These halogen incandescent bulbs come in a wide variety of shapes and sizes and can last up to three times longer than traditional incandescent light bulbs. Start in rooms that you frequent the most such as the living room, kitchen and bathroom to see the biggest savings.

After spending more than you’d like on moving, find ways to save big in your new apartment. These ideas are a great place to start and perfect for a tight budget.


Jessica Thiefels has been writing and editing for more than 10 years and is now a professional freelancer and consultant. She’s been featured on Forbes and Market Watch and is also an author for AARP, House Hunt Network, Reader’s Digest and more. Follow her on Twitter @Jlsander07 and connect on LinkedIn.

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  1. If your landlord, like many, insists that you only have white window coverings visible from the street and you still want to add heavy insulation to keep the place warm, look at 2 x 4 sheets of rigid foam insulation at the home improvement stores.

    Use duct tape to size them up, or cut them smaller with a box cutter and yardstick to measure, then tape the edges with duct tape. Then make them a slipcover with either bleached muslin on sale, white sheets, or cotton tarp. The cover should look like a pillowcase with one open end which you will stitch shut with very large stitches so you can remove it for washing. Take your time and get it sized properly so it’s neat appearing from the street, instead of looking like a sheet or blanket which landlords do object to.

    If you have miniblinds you can move them further toward the window and put these on the inside. Face the reflective surface to your apartment to help hold in heat.

    These are also a fantastic light blocker if you do shift work, and they cut down on loud noise from the street. We’ve had ours for five years and just recently had to re-tape them as the duct tape failed. We have glass patio doors so the bedroom was never really dark enough to sleep with the security lights shining in, and it got really cold during the winter no matter how high the heat was. Now we’re more comfortable in many ways, and because of the covers nobody complains. Hope this helps as people turn the thermostat down!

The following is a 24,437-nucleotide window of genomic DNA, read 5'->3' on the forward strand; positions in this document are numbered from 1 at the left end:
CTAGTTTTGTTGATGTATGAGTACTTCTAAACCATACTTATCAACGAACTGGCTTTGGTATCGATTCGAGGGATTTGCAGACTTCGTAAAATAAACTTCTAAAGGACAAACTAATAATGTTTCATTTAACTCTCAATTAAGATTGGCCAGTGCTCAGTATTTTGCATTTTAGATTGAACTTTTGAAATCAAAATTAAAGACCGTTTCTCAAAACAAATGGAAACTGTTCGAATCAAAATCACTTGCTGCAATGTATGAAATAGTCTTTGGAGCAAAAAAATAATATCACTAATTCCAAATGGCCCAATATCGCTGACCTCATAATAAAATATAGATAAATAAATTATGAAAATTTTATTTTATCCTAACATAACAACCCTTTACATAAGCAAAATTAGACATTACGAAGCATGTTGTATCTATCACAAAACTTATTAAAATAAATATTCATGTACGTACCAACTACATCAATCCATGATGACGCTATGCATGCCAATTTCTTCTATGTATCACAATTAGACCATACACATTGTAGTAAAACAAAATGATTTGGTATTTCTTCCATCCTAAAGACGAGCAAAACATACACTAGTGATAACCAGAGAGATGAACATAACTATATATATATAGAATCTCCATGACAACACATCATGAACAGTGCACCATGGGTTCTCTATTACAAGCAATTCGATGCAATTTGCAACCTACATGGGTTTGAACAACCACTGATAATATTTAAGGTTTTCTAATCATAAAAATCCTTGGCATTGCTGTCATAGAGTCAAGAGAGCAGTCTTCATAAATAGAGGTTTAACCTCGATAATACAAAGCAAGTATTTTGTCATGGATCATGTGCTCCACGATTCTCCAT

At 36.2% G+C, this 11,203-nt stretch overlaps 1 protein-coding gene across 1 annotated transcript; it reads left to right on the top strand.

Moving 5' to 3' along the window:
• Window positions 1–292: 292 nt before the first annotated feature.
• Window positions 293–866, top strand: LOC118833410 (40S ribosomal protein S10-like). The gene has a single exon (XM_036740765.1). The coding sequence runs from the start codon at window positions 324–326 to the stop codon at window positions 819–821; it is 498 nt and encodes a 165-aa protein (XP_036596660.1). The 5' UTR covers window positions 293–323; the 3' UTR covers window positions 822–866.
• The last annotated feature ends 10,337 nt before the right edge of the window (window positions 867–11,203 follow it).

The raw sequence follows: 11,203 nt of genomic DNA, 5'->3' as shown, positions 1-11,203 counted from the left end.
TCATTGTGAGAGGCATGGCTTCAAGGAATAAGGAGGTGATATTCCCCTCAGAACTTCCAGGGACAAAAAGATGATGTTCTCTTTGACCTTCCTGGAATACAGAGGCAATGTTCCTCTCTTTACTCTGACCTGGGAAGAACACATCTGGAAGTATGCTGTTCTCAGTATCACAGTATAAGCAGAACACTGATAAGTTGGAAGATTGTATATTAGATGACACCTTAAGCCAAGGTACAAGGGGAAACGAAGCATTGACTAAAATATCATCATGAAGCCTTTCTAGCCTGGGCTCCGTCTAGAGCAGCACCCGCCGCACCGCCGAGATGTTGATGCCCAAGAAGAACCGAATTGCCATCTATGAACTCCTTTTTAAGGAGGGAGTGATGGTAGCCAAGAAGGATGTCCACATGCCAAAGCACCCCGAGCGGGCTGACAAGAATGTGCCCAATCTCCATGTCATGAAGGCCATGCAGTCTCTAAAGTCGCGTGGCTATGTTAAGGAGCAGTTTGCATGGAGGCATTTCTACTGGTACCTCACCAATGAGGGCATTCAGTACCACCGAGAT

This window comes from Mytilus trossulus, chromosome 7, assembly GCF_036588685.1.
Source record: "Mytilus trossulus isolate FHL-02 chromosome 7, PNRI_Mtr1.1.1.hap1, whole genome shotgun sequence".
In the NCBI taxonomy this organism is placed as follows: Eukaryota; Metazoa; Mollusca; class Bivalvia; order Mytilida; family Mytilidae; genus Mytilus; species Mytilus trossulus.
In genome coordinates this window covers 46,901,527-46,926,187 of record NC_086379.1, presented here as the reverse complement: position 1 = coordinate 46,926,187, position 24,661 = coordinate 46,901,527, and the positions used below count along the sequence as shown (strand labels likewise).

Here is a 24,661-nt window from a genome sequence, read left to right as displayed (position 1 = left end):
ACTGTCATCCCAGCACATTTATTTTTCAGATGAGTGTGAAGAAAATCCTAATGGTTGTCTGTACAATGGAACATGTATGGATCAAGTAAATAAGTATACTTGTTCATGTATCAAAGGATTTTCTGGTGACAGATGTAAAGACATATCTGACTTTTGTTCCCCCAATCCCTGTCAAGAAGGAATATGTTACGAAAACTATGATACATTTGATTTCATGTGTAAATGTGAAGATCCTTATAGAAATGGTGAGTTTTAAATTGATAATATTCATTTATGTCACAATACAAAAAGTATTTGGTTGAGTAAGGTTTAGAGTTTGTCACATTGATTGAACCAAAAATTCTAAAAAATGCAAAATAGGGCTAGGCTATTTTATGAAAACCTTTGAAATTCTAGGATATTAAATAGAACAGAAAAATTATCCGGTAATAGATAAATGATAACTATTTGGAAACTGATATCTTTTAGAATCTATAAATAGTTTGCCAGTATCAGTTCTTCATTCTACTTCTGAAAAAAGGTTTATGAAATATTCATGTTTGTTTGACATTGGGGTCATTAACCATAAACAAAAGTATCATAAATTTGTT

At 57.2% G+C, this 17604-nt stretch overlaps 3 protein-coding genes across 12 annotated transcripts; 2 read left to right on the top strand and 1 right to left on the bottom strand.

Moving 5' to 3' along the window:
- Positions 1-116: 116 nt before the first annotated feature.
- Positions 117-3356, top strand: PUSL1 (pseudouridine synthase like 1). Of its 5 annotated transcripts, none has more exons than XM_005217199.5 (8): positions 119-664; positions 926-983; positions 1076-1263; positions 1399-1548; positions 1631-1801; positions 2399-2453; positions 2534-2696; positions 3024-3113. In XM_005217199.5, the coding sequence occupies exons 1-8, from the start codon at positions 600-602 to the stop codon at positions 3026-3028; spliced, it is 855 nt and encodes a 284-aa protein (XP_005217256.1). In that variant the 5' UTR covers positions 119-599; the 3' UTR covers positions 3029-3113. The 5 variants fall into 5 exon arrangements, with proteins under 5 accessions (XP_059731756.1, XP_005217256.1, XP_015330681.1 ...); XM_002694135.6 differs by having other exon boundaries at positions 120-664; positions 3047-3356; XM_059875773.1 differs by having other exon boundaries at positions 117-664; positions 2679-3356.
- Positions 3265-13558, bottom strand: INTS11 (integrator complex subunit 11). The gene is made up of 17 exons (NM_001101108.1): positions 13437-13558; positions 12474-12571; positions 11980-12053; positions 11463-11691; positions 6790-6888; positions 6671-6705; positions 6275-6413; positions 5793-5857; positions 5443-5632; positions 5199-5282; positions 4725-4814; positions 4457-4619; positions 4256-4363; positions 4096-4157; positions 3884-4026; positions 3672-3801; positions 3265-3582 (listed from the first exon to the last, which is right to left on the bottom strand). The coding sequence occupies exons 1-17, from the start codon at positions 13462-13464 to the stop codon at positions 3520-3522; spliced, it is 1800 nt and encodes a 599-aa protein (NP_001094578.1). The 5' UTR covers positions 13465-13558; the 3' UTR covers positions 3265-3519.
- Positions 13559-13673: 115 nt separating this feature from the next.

2. Prices on LED bulbs have come way down in recent years. I have them all through my home and have NEVER had one burn out. There is significant saving with these.

    Changing shower heads to conserve water while a good thing for the environment is not really going to save you money. Most people’s bill is going to be around 30 dollars and the new shower head may save 2.00 a month.

    1. Hi poorman, Good thing LED bulbs have come down in price compared to prior years. Good point- it may depend on the area of the country. Swapping out the shower head may be more of a cost savings for folks who live in states with high water bills such as the Southwest/desert areas. Thanks for the comment!

  3. Also, close the flue on the fireplace unless you’re using it. Many folks unfamiliar with fireplaces know this even exists.

    LED bulbs are superior to CFLs. They don’t break (also, CFLs contain mercury vapor) easily, and come in a variety of “temperatures.”

    Halogen bulbs are energy efficient, ONLY compared to old time incandescents, and even that figure is only about 30% more. A halogen can last three times more than an incandescencent (2000 vs 750 hrs), but an LED lasts 10,000 hours and costs less than a halogen.

  4. I am constantly going around and turning lights off in my house. Children and husband are terrible at remembering to turn them off. Good thing we have LED bulbs in all of the fixtures. For heat we’ve kept our thermostat at 68, and our house is well insulated so that’s a huge help. If we’re cold we put on a sweater or wrap up in a blanket. On sunny days blinds/drapes get opened up which helps add warmth to a room.

    1. Hi Julie C, Keeping the thermostat at 68 is perfect, just put on a sweater if needed. Those lights left on around the house do add up, someone has to constantly monitor them, usually mom 🙂 Thanks for the comment.